Trusting God to heal your marriage and make it all it can be does not relieve you of the responsibility to continue to love your spouse well or to serve him or her with your whole heart. Hope and trust do not equate to resignation or passively waiting for things to get better. No, our faith in God’s ability to move in our marriage means we partner with the Holy Spirit, day-by-day, step-by-step.

We are all called to emulate Jesus and his relentless pursuit of us, his bride. Especially when you feel your hope fading, press into Jesus and spend more time than usual in prayer and worship. Your connection to him in times of struggle can sustain you and encourage you like little else can.

The fact that God is our ultimate hope is not simply an empty platitude. It is a foundational truth.

Patience for the Long Haul

If you and your spouse have spent a long time on The Path of Separation, it’s going to take time and consistent effort to get back on The Path of Intimacy. But it is also true that until one of you turns toward the other, you are going to continue to drift further apart.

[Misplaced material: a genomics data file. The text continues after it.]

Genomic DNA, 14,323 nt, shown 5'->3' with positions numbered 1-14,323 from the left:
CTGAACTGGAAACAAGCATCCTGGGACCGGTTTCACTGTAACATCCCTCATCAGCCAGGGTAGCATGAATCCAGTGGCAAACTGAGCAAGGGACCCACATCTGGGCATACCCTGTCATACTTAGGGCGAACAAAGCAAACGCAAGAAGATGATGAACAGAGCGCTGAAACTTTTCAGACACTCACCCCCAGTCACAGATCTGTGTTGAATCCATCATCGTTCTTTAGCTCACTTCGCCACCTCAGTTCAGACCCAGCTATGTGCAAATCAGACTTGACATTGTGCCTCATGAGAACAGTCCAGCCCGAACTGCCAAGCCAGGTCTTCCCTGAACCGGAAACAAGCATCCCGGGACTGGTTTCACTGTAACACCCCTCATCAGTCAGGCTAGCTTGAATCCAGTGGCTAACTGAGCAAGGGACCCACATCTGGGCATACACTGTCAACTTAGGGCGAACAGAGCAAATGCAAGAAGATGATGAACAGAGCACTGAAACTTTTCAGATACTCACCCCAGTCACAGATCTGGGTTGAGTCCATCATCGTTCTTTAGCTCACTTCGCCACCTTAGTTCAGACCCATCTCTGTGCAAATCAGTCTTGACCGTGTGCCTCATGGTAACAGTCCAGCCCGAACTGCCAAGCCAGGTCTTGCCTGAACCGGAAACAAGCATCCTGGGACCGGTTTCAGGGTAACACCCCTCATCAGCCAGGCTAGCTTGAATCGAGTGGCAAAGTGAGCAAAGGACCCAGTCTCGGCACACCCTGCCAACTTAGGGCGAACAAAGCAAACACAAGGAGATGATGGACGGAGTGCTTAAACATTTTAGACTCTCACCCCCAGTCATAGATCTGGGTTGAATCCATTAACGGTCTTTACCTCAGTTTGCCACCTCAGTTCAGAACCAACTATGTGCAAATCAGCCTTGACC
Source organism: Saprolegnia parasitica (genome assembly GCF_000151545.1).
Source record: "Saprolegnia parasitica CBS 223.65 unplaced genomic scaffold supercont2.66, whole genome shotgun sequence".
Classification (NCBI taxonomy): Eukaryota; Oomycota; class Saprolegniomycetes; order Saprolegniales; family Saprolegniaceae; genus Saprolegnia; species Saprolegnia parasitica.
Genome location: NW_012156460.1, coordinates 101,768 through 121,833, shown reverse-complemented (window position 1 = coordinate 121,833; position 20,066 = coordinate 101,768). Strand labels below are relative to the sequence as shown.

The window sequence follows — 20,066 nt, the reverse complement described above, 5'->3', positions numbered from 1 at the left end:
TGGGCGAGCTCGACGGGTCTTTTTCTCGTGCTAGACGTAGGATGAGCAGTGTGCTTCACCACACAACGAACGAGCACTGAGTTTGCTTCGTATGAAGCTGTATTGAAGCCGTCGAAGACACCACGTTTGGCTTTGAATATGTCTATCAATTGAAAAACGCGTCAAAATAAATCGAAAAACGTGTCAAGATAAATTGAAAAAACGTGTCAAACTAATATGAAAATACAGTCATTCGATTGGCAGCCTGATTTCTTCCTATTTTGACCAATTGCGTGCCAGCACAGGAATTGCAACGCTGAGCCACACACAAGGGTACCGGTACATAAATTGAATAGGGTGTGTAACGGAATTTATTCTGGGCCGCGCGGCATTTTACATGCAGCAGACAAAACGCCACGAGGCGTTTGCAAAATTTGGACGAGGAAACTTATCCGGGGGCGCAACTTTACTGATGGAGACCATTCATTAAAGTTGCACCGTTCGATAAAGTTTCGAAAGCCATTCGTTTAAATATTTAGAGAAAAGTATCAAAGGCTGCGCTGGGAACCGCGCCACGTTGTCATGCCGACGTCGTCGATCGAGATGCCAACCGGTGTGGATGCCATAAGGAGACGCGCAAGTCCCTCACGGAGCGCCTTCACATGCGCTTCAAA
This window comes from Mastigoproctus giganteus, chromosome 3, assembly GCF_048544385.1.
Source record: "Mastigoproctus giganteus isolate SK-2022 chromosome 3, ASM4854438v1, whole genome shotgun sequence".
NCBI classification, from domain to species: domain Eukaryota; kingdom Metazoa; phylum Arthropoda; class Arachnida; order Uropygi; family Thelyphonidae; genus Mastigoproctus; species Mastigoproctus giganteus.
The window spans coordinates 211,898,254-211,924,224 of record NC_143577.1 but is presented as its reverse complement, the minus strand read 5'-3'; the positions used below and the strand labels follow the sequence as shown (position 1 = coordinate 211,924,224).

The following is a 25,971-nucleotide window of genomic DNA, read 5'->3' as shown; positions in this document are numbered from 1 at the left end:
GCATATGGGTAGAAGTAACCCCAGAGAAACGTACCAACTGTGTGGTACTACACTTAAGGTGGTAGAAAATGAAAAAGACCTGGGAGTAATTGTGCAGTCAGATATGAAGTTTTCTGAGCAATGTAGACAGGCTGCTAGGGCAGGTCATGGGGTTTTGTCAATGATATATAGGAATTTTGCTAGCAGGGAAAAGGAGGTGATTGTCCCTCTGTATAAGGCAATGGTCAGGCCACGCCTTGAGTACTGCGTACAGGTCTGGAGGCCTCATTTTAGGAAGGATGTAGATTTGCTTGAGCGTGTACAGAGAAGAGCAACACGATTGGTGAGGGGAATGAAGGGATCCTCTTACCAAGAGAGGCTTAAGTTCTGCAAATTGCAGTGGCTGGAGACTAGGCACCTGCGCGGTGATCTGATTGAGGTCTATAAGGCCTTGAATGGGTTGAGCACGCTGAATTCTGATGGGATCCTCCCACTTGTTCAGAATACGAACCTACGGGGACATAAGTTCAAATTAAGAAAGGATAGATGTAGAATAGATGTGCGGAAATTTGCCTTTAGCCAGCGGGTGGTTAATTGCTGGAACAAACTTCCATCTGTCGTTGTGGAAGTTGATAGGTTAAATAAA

I encourage you to be the one to turn first, to reach out and to make every effort to draw closer. It’s important that your spouse see your heart and understands your desire is for renewed intimacy, not control. If you don’t get an immediate response, hang in there, keep believing for the best and loving well.

I’ve heard more instances that I can count of troubled marriages being restored and made stronger than ever due to one spouse selflessly loving the other, though in some cases it took years. Find and read testimonies of restored marriages – it will encourage your heart.

I hope and pray this post has offered some help and hope for those struggling in a one-sided marriage. I truly believe no marriage is beyond God’s power to restore. Yours included.

The Hard Reality of a One-sided Journey

There is hope for those who struggle in a one-sided journey to a surrendered marriage.one sided struggle

Before I get to today’s post, I want to first offer a quick welcome to all the new readers, followers and subscribers here. Also, I appreciate it that a number of you who have taken One Minute the New Reader Survey. I hope you enjoy being part of my own marriage journey, and I want to encourage you to take part in the dialog by offering your comments on what you read here. I really do appreciate and welcome your thoughts, questions, and insights!